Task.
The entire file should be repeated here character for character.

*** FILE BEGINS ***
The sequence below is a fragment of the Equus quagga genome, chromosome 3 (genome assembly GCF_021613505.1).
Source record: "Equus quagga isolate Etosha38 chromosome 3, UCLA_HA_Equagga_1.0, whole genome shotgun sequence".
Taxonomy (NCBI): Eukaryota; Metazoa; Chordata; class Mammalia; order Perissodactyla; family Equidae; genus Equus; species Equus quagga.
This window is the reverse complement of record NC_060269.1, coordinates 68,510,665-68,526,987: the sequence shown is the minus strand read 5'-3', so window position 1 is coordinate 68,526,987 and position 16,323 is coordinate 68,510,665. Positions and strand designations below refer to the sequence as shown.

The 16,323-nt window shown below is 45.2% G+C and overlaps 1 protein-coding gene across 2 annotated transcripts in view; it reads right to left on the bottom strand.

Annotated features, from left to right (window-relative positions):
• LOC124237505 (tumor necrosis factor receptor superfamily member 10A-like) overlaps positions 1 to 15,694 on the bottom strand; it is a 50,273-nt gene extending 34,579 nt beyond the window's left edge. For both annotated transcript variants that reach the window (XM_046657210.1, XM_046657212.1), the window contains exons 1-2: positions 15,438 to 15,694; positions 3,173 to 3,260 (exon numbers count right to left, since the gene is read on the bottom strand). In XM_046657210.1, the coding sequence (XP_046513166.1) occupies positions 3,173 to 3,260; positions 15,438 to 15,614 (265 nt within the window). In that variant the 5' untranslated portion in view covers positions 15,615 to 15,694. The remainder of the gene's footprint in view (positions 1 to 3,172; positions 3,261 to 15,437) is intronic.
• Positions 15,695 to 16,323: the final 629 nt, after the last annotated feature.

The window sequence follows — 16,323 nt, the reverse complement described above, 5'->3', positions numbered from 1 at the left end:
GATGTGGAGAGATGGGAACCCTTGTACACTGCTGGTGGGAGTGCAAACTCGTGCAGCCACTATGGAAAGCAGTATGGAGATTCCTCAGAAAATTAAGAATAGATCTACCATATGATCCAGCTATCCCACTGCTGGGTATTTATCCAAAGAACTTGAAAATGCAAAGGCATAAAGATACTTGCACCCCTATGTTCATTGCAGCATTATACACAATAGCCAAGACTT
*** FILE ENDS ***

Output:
The sequence below is a fragment of the Equus quagga genome, chromosome 3 (genome assembly GCF_021613505.1).
Source record: "Equus quagga isolate Etosha38 chromosome 3, UCLA_HA_Equagga_1.0, whole genome shotgun sequence".
Taxonomy (NCBI): Eukaryota; Metazoa; Chordata; class Mammalia; order Perissodactyla; family Equidae; genus Equus; species Equus quagga.
This window is the reverse complement of record NC_060269.1, coordinates 68,510,665-68,526,987: the sequence shown is the minus strand read 5'-3', so window position 1 is coordinate 68,526,987 and position 16,323 is coordinate 68,510,665. Positions and strand designations below refer to the sequence as shown.

The 16,323-nt window shown below is 45.2% G+C and overlaps 1 protein-coding gene across 2 annotated transcripts in view; it reads right to left on the bottom strand.

Annotated features, from left to right (window-relative positions):
• LOC124237505 (tumor necrosis factor receptor superfamily member 10A-like) overlaps positions 1 to 15,694 on the bottom strand; it is a 50,273-nt gene extending 34,579 nt beyond the window's left edge. For both annotated transcript variants that reach the window (XM_046657210.1, XM_046657212.1), the window contains exons 1-2: positions 15,438 to 15,694; positions 3,173 to 3,260 (exon numbers count right to left, since the gene is read on the bottom strand). In XM_046657210.1, the coding sequence (XP_046513166.1) occupies positions 3,173 to 3,260; positions 15,438 to 15,614 (265 nt within the window). In that variant the 5' untranslated portion in view covers positions 15,615 to 15,694. The remainder of the gene's footprint in view (positions 1 to 3,172; positions 3,261 to 15,437) is intronic.
• Positions 15,695 to 16,323: the final 629 nt, after the last annotated feature.

The window sequence follows — 16,323 nt, the reverse complement described above, 5'->3', positions numbered from 1 at the left end:
GATGTGGAGAGATGGGAACCCTTGTACACTGCTGGTGGGAGTGCAAACTCGTGCAGCCACTATGGAAAGCAGTATGGAGATTCCTCAGAAAATTAAGAATAGATCTACCATATGATCCAGCTATCCCACTGCTGGGTATTTATCCAAAGAACTTGAAAATGCAAAGGCATAAAGATACTTGCACCCCTATGTTCATTGCAGCATTATACACAATAGCCAAGACTT